With less than a week before the Nov. 6 election, the state’s highest court has agreed to hear an appeal from the state challenging a lower court’s ruling on Tennessee’s voter ID law.
The court also ordered the state to require election officials in Shelby County give regular ballots to voters using library IDs to prove their identity to vote, saying “the right to vote has profound constitutional significance.”
The state was previously requiring voters there to cast votes with provisional ballots which may or may not be counted.
State officials in the Secretary of State’s office appealed the last week’s Court of Appeals ruling that the state must accept library ID cards with photos as adequate state-issued ID because the Memphis Public Library is a state entity.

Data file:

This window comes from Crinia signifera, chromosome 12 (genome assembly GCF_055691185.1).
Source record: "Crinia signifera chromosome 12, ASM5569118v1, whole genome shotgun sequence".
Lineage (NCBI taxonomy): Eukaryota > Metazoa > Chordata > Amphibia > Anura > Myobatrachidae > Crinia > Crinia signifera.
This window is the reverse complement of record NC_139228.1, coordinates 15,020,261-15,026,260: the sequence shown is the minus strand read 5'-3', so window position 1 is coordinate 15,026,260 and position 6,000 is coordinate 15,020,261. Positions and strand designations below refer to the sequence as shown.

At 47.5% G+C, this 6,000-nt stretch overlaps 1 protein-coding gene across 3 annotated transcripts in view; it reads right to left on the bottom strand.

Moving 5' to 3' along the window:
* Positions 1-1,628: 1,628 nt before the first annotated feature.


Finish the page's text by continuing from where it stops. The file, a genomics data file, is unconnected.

“We continue to believe the General Assembly clearly intended for only state- or federally issued photo IDs to be valid for the purposes of identifying voters and remain confident the Supreme Court will confirm our interpretation,” said Mark Goins, the state elections coordinator.
A typical case before the Supreme Court would take three months to hand down, according to a court spokeswoman, making it unlikely the court will both hear and rule on the case prior to Tuesday’s election.
“I’m not saying it’s impossible,” said Michele Wojciechowski. “If we’re looking at a matter of three days before election day, that will put it in perspective for you.”